This is simple and traditional. I show two or three related movements from a position, trying to cover the most common possible reactions to the situation. Obviously it is important to choose the correct techniques in building a structured syllabus for your students, but that’s beyond the scope of this article.
Once again, this is a 10-minute round of King of the Hill, this time from the position of the day. I prefer King of the Hill for this because it gives you the opportunity to try the technique when faced with many different body types and many different reactions. One person is generally going to react one way so just drilling with one partner can be limiting. This method allows you to work the technique on someone of different levels, so you can try it on people you are better than as well as those who are better than you.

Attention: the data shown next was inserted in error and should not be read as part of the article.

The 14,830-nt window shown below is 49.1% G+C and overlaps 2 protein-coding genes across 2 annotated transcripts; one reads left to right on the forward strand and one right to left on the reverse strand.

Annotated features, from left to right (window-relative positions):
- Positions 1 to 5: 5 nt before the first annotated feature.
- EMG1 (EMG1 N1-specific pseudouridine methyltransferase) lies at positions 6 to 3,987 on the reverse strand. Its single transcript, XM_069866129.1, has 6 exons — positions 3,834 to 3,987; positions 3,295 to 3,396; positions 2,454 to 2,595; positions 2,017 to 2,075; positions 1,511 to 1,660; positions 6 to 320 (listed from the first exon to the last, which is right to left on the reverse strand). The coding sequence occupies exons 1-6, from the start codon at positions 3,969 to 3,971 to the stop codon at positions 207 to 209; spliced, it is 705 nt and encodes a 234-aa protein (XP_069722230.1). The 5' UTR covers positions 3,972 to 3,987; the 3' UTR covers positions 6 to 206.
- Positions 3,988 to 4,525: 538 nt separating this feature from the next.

The two primary rules this time: everyone should hit the position of the day once – if this means you stack the deck in their favour or that you have to give them the final power grips out of the gate, that’s what you have to do. The important thing here is that for someone to retain a technique and work it into their game they need to both have it cemented into their memory and to have confidence in it. Using it in sparring achieves both aims. If the technique has multiple stages or the class is longer in duration, it is possible to devote time to several different sparring setups with the attacker getting less and less controlling grips each time.